Milton produced Paradise Lost for the same reason that a silk worm produces silk. It was an activity of his nature.

(Marx 1969; emphasis in original)

Few scholars can claim to have written more on the subject of work and labour than Karl Marx.1 His ideas on work permeated most aspects of his philosophical, economic, and political thought. For Marx, work was not just an economic activity performed for extrinsic reasons. It was also an essential human activity that could be a source of creative fulfilment and self-actualisation. With his long-time friend and co-writer Fredrick Engels, Marx explained how capitalism had come to ‘alienate’ workers from their work, leading them to suffer great personal harm in the course of meeting their basic material needs. In Marx’s view, capitalism had to be abolished, if work was to once again become a central part of human life. Marx, importantly, was a critic of classical economics. He resisted the support

given by the classical economists to capitalism. There were, indeed, important insights to be gained from the classical school, such as the recognition of the importance of labour as the source of value. Yet it was necessary to transcend classical political economy to gain a full understanding of the capitalist economy. Marx noted, in particular, how the classical economists failed to provide a proper theorisation of work and labour. They were guilty of seeing only the negative aspects of work, andwere unable to relate such aspects to the capitalist system of work. Further, they had not realised the potential for work to be made into a positive and creative activity by the removal of capitalism. As was noted in Chapter 3, Marx was also critical of some ‘utopian’ writers of the nineteenth century. These writers had done a good thing in promoting the case against capitalism; however, they had failed to offer a ‘scientific’ understanding of the movement from capitalism to socialism and communism. The purpose of this chapter is to examine some of the central aspects of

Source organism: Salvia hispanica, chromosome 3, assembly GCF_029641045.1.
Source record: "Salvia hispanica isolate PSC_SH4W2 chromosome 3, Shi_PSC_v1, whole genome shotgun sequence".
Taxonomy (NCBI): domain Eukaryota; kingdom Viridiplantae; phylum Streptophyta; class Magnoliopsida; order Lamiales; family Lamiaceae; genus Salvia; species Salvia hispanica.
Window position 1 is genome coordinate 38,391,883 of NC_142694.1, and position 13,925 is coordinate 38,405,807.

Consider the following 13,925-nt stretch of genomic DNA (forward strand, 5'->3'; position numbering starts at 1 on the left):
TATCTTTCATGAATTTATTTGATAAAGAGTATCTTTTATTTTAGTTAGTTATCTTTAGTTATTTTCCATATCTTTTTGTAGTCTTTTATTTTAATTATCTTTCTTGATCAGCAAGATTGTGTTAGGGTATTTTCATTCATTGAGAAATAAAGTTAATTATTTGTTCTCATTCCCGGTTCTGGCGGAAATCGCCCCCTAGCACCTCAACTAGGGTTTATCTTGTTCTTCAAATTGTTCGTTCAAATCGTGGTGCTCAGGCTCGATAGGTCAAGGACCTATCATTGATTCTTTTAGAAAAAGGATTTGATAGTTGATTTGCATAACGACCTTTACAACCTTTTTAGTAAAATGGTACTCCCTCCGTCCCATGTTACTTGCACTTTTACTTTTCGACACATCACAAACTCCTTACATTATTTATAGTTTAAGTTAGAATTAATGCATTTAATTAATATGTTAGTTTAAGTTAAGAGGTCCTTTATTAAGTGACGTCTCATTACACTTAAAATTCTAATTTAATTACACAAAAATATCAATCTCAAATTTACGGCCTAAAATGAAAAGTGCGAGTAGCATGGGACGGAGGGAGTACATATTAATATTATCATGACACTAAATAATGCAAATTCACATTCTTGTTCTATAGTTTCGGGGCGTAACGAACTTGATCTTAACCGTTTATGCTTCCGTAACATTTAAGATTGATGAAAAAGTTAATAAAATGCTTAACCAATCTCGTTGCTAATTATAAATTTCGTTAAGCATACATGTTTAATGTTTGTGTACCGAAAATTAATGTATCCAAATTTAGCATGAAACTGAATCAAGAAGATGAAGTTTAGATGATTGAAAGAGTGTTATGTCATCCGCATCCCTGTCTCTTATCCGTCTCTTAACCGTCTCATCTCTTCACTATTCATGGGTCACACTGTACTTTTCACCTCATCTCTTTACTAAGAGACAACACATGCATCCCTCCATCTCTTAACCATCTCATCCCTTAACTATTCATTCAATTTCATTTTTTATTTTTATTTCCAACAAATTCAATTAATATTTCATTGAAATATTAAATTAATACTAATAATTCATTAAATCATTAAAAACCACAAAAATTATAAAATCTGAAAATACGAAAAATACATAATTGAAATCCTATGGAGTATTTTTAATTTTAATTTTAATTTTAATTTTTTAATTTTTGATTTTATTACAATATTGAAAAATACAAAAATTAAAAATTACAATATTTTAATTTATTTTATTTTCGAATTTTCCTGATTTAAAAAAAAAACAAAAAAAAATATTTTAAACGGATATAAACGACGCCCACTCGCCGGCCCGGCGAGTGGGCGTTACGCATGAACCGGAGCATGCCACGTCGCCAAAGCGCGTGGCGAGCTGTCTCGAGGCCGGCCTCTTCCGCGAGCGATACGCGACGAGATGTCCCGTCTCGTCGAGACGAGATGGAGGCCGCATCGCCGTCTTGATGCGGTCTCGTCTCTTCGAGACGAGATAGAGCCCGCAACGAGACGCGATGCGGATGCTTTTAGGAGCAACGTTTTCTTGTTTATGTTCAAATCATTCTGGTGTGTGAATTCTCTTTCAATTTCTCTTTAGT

the conception of work and labour found in the writings of Marx. In

addition to focusing on Marx’s key concept of ‘alienation’ and his explanation of the nature and transformation of work under capitalism, attention will be given to his views on what work could be like in a future communist society. The following discussion on Marx does not pretend to be exhaustive or comprehensive; in particular, it does not fully engage with the vast secondary literature on Marx and Marxism. Rather, the aim is to provide a summary account of Marx’s analysis of work. In the final part of the chapter, some critical discussion is offered on more recent debates surrounding the Marxian view of work, especially those sparked by the seminal work of Braverman. In addition, weak or undeveloped aspects of Marx’s writings on work and labour are identified.